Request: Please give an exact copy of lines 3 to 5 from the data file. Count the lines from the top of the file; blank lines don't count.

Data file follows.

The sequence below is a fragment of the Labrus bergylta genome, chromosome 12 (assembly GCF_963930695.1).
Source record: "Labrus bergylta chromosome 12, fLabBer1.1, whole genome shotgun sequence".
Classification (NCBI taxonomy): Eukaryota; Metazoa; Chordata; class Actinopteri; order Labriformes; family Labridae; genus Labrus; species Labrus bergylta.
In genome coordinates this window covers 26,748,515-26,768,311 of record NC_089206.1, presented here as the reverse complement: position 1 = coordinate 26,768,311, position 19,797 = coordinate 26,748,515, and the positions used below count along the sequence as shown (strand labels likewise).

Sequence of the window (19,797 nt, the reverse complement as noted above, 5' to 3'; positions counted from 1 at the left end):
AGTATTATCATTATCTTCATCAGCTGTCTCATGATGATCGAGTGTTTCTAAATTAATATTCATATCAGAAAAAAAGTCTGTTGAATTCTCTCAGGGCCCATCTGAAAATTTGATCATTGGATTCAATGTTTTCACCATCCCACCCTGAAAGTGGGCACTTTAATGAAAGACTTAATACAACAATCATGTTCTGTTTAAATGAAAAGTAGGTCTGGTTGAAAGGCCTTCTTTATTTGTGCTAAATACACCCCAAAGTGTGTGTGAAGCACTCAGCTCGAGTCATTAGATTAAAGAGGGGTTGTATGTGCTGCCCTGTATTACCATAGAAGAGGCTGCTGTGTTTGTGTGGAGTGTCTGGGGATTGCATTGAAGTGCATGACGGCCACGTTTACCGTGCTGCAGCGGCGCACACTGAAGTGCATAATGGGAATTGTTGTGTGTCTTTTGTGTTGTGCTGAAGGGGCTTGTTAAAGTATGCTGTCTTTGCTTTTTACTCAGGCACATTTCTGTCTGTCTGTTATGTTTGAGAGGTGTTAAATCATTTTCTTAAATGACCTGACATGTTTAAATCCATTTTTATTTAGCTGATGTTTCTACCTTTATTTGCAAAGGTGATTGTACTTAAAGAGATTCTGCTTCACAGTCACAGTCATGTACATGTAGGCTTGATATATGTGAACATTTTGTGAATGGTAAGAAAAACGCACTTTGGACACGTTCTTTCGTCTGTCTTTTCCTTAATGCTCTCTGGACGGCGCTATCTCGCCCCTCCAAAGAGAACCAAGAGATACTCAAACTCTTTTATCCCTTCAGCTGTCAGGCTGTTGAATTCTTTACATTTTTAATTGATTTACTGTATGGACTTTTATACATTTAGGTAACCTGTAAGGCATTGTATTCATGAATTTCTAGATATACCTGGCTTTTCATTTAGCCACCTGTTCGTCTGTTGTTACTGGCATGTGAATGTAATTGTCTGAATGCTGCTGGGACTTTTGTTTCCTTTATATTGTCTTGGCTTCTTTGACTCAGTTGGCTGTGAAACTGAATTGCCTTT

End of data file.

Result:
Classification (NCBI taxonomy): Eukaryota; Metazoa; Chordata; class Actinopteri; order Labriformes; family Labridae; genus Labrus; species Labrus bergylta.
In genome coordinates this window covers 26,748,515-26,768,311 of record NC_089206.1, presented here as the reverse complement: position 1 = coordinate 26,768,311, position 19,797 = coordinate 26,748,515, and the positions used below count along the sequence as shown (strand labels likewise).

Sequence of the window (19,797 nt, the reverse complement as noted above, 5' to 3'; positions counted from 1 at the left end):